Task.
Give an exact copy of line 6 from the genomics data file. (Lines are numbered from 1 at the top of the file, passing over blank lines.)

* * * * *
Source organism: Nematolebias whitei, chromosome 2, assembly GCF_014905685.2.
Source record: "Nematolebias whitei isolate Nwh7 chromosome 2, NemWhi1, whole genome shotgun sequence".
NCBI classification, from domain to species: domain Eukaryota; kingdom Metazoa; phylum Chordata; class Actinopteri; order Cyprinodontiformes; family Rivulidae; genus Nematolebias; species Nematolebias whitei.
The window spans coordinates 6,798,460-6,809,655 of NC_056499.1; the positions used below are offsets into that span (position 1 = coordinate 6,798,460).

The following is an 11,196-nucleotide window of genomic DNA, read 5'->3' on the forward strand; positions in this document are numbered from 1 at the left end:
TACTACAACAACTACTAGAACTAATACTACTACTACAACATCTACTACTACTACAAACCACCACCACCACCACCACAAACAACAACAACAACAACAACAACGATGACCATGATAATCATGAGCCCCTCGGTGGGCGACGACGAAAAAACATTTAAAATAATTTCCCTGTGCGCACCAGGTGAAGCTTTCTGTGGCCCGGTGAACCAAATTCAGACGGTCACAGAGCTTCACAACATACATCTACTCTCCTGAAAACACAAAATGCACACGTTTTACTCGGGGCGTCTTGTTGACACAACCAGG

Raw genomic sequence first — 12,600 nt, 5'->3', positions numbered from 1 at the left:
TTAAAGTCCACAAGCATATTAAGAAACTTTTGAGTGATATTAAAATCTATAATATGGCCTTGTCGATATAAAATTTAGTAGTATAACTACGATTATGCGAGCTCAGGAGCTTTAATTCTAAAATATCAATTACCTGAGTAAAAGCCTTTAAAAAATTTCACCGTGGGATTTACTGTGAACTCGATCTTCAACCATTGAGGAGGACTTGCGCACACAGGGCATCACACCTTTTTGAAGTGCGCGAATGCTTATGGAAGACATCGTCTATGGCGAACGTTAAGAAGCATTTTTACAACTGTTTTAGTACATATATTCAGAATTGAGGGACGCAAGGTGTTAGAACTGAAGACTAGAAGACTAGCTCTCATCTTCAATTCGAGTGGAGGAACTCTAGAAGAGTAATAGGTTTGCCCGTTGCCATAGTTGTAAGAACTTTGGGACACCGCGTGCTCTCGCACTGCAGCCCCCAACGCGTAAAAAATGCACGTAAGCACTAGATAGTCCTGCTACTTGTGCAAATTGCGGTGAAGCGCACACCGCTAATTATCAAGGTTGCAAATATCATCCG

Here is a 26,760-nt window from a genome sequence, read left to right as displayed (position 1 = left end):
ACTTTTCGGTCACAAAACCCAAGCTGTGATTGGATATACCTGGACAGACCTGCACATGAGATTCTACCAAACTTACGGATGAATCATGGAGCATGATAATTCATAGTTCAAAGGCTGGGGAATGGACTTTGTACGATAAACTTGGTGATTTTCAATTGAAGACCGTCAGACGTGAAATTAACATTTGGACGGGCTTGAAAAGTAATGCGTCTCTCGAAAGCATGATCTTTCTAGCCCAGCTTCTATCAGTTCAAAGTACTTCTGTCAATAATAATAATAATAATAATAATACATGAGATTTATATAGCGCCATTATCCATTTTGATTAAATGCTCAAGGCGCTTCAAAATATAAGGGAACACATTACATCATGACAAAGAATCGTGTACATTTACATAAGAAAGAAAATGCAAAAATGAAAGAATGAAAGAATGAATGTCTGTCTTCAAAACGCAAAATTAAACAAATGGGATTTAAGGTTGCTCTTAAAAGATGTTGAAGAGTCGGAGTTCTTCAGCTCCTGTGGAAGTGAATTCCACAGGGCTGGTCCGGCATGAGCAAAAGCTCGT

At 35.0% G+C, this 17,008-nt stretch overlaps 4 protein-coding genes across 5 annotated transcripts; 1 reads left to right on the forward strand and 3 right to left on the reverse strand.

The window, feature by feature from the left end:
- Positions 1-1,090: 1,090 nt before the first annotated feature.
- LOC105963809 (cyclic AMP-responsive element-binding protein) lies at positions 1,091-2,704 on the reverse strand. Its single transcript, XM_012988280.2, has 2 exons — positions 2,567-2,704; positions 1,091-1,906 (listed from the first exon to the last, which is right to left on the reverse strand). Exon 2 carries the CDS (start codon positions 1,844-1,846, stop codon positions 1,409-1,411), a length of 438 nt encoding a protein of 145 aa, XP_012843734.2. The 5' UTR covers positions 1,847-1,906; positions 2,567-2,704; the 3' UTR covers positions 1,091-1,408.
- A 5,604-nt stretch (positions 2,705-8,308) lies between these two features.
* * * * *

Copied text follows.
TACTACAACAACTACTAGAACTAATACTACTACTACAACATCTACTACTACTACAAACCACCACCACCACCACCACAAACAACAACAACAACAACAACAACGATGACCATGATAATCATGAGCCCCTCGGTGGGCGACGACGAAAAAACATTTAAAATAATTTCCCTGTGCGCACCAGGTGAAGCTTTCTGTGGCCCGGTGAACCAAATTCAGACGGTCACAGAGCTTCACAACATACATCTACTCTCCTGAAAACACAAAATGCACACGTTTTACTCGGGGCGTCTTGTTGACACAACCAGG